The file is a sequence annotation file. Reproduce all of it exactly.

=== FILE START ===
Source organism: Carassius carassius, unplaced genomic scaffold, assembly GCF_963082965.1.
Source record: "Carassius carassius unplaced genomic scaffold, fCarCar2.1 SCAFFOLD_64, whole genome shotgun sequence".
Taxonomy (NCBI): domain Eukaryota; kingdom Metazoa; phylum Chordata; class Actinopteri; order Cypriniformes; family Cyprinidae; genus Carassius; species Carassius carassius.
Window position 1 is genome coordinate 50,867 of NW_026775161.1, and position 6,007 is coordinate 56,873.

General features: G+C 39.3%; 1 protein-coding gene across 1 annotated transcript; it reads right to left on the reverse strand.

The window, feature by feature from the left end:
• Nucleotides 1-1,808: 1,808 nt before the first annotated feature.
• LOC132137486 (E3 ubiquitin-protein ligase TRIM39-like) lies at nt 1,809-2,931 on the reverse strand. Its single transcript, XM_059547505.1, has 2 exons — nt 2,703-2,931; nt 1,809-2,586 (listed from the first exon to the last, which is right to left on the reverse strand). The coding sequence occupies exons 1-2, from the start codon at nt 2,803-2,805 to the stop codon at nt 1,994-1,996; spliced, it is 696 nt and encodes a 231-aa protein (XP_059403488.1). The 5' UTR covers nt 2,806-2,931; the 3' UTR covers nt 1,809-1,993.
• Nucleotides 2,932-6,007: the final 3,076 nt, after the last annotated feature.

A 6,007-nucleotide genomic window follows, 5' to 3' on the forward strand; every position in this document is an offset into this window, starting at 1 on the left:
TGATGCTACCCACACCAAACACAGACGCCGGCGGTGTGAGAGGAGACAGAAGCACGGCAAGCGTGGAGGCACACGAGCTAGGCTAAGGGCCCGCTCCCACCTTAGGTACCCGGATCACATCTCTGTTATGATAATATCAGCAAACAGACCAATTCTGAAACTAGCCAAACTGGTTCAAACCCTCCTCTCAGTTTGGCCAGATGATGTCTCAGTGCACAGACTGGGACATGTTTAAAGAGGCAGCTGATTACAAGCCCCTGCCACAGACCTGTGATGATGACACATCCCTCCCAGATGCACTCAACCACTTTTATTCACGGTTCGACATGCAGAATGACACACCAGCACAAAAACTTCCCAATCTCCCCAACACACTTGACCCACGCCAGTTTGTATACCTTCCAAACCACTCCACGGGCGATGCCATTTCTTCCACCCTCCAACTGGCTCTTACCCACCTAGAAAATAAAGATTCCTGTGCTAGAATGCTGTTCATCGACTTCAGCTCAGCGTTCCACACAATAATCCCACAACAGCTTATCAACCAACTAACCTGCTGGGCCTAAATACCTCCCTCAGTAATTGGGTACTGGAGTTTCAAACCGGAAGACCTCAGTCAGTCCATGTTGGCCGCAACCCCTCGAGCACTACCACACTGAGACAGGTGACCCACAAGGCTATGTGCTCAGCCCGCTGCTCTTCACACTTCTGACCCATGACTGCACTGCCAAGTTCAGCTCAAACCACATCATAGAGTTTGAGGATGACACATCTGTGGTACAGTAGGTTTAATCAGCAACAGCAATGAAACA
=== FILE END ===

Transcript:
Source organism: Carassius carassius, unplaced genomic scaffold, assembly GCF_963082965.1.
Source record: "Carassius carassius unplaced genomic scaffold, fCarCar2.1 SCAFFOLD_64, whole genome shotgun sequence".
Taxonomy (NCBI): domain Eukaryota; kingdom Metazoa; phylum Chordata; class Actinopteri; order Cypriniformes; family Cyprinidae; genus Carassius; species Carassius carassius.
Window position 1 is genome coordinate 50,867 of NW_026775161.1, and position 6,007 is coordinate 56,873.

General features: G+C 39.3%; 1 protein-coding gene across 1 annotated transcript; it reads right to left on the reverse strand.

The window, feature by feature from the left end:
• Nucleotides 1-1,808: 1,808 nt before the first annotated feature.
• LOC132137486 (E3 ubiquitin-protein ligase TRIM39-like) lies at nt 1,809-2,931 on the reverse strand. Its single transcript, XM_059547505.1, has 2 exons — nt 2,703-2,931; nt 1,809-2,586 (listed from the first exon to the last, which is right to left on the reverse strand). The coding sequence occupies exons 1-2, from the start codon at nt 2,803-2,805 to the stop codon at nt 1,994-1,996; spliced, it is 696 nt and encodes a 231-aa protein (XP_059403488.1). The 5' UTR covers nt 2,806-2,931; the 3' UTR covers nt 1,809-1,993.
• Nucleotides 2,932-6,007: the final 3,076 nt, after the last annotated feature.

A 6,007-nucleotide genomic window follows, 5' to 3' on the forward strand; every position in this document is an offset into this window, starting at 1 on the left:
TGATGCTACCCACACCAAACACAGACGCCGGCGGTGTGAGAGGAGACAGAAGCACGGCAAGCGTGGAGGCACACGAGCTAGGCTAAGGGCCCGCTCCCACCTTAGGTACCCGGATCACATCTCTGTTATGATAATATCAGCAAACAGACCAATTCTGAAACTAGCCAAACTGGTTCAAACCCTCCTCTCAGTTTGGCCAGATGATGTCTCAGTGCACAGACTGGGACATGTTTAAAGAGGCAGCTGATTACAAGCCCCTGCCACAGACCTGTGATGATGACACATCCCTCCCAGATGCACTCAACCACTTTTATTCACGGTTCGACATGCAGAATGACACACCAGCACAAAAACTTCCCAATCTCCCCAACACACTTGACCCACGCCAGTTTGTATACCTTCCAAACCACTCCACGGGCGATGCCATTTCTTCCACCCTCCAACTGGCTCTTACCCACCTAGAAAATAAAGATTCCTGTGCTAGAATGCTGTTCATCGACTTCAGCTCAGCGTTCCACACAATAATCCCACAACAGCTTATCAACCAACTAACCTGCTGGGCCTAAATACCTCCCTCAGTAATTGGGTACTGGAGTTTCAAACCGGAAGACCTCAGTCAGTCCATGTTGGCCGCAACCCCTCGAGCACTACCACACTGAGACAGGTGACCCACAAGGCTATGTGCTCAGCCCGCTGCTCTTCACACTTCTGACCCATGACTGCACTGCCAAGTTCAGCTCAAACCACATCATAGAGTTTGAGGATGACACATCTGTGGTACAGTAGGTTTAATCAGCAACAGCAATGAAACA